I’m not a mother, and at 48 I’m unlikely to become one. My whole professional life, I’ve been leaning in. It’s wasn’t until things went badly wrong that I realized the human-capital value of a group of women modern society tends to ignore or dismiss, stay-at-home-moms.
As a global management professional, I’ve lived and traveled all over the world. In 2015, my life exploded. On a dark April afternoon in Dubai, a perfect storm of issues with my job, my property investments, my health and an emotional entanglement forced me to recognize that something had to give. I resigned from my job and entered a period of physical, financial, emotional, and spiritual hell.
In times like these, the sheep get separated from goats pretty quickly. Friends fell away like fall leaves off a tree – effortlessly. A sad, hard truth I had to face was that the friends who disappeared were mirror images of myself – single, professional, ambitious women.
When I picked up the phone during that dark time, the lifelines at the other end were married stay-at-home mothers. As I fought legal battles, struggled to save sinking investments, looked for work, and moved back to the U.S., my full-time mother friends saved me from sinking into financial and emotional depression. They took my calls in the middle of school runs and playdates. On different continents, three of them put a roof over my head – free. They made sure I ate regularly, got some sleep, and generally took care of myself.
Most importantly, they had – and took – time to listen. They offered shoulders to cry on, literally and figuratively, and the occasional tough-love lecture.
In short, this small group of seven full-time mothers, two of whom are grandmothers – Arab, Jewish, Kiwi, Scottish, Irish and Texan – breathed life back into me and helped me find the wherewithal to face my legal and financial challenges. It was a natural extension of what they did every day for their own families. They pour out their time and love – in an often unsung and unnoticed way that really matters and changes lives.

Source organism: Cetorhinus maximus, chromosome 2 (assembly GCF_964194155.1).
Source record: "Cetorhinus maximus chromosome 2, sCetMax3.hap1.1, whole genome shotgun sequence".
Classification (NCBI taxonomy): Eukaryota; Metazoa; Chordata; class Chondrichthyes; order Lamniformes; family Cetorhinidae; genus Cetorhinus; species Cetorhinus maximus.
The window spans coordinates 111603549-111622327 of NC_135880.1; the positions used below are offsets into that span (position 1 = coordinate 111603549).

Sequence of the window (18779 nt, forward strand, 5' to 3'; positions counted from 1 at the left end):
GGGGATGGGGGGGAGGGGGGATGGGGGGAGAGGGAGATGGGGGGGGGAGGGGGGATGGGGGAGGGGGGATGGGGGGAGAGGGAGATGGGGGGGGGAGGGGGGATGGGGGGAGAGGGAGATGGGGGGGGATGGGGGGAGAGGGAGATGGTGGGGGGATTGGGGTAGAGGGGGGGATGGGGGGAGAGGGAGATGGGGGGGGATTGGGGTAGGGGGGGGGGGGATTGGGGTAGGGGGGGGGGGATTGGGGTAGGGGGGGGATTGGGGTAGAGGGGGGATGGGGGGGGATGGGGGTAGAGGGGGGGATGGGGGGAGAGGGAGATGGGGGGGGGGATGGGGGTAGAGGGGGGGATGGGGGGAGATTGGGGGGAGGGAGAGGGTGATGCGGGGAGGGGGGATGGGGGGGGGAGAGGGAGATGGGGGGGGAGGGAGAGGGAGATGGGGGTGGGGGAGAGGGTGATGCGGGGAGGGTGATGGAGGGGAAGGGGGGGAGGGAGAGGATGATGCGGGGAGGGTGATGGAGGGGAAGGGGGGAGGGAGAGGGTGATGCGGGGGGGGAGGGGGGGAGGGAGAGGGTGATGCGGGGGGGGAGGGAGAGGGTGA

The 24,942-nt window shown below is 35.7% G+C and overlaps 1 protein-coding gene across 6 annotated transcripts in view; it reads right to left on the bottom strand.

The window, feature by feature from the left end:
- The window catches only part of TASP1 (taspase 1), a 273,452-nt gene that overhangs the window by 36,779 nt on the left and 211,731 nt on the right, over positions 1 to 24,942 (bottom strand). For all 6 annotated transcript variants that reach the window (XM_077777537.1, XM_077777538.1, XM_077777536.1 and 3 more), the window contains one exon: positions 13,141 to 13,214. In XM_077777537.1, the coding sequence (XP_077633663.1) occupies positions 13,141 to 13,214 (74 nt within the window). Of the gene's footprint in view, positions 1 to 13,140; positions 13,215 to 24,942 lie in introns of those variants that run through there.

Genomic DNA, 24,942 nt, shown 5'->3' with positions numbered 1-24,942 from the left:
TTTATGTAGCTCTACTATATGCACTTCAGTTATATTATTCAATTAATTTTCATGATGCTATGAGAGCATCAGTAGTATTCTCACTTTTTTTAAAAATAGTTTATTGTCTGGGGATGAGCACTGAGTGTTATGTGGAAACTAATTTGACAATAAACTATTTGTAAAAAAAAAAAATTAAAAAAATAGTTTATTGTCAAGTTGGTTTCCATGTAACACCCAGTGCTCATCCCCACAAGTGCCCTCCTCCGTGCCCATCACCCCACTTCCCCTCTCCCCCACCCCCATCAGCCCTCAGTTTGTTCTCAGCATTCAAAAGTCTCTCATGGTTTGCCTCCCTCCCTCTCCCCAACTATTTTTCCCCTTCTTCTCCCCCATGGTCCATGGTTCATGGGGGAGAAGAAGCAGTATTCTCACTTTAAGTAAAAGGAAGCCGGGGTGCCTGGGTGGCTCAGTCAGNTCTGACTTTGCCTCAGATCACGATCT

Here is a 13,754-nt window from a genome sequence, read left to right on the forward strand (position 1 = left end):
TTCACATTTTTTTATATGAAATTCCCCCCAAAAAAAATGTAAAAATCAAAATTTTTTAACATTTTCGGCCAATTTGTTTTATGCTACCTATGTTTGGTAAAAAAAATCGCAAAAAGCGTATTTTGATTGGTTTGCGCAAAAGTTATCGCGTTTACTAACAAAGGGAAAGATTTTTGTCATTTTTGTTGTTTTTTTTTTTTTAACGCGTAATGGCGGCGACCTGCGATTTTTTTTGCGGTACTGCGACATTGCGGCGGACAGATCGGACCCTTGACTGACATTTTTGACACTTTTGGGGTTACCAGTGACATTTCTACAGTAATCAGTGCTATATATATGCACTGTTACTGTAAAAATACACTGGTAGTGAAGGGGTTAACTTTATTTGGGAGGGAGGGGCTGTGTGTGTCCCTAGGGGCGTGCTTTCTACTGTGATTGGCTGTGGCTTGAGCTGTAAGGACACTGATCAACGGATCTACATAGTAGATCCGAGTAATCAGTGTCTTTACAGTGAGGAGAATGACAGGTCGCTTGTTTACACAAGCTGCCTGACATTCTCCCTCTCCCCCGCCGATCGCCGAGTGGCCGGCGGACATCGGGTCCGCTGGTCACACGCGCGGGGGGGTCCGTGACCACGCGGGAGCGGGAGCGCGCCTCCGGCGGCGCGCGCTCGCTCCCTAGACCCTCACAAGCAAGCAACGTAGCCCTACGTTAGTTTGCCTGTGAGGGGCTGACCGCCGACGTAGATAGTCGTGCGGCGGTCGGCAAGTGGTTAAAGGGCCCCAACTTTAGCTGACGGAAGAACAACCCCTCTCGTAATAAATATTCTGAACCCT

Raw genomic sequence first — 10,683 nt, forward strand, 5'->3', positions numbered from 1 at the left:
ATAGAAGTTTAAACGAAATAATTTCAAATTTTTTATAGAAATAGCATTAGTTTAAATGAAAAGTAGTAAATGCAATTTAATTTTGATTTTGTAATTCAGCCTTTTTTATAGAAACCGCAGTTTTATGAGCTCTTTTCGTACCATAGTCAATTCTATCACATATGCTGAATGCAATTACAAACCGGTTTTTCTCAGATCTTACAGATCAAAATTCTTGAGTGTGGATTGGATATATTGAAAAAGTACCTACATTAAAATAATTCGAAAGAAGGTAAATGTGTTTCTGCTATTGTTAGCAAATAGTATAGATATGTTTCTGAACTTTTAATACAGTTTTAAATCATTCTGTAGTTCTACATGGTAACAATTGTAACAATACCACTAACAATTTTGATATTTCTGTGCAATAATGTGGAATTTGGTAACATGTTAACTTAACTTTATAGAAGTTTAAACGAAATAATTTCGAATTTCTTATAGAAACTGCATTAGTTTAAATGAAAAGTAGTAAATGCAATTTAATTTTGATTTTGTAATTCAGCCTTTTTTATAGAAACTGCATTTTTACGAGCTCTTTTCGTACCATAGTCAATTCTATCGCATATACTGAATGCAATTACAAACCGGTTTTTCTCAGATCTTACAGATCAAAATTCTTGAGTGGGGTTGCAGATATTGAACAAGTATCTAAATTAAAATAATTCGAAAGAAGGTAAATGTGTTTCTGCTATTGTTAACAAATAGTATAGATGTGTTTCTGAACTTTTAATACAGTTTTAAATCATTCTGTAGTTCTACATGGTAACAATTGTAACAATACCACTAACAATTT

All these women were successful professionals before they married and had children. All chose to stay at home and, as one put it, “invest in the most important corporation – my family.” Another, said she realized she was “outsourcing my life, including my family, and I didn’t like to think where that might lead.” She gave up her role at a Fortune 50 company. Their career sacrifice gave their families solid foundations and emotional security.
They understood the first rule of any relationship, business or personal – the importance of being present. Ask executives what the most important part of their business is, and they’ll say people – human capital. Ideas and innovation can’t happen without creative minds to ignite them, and creative minds grow in tots whose mothers give them time, undivided attention, and the freedom to play and explore nature rather than being shuttled off to day care or parked in front of an iPad or television while mommy “does a conference call.”
Let’s recognize the full-time, stay-at-home mothers who have chosen to be the CEO of their own families, rather than sporadic parents and scattered employees. They are leaning in – to people, not organizations.
She stretcheth out her hand to the poor; yea, she reacheth forth her hands to the needy… She looketh well to the ways of her household, and eateth not the bread of idleness.
Proverbs 31:20, 27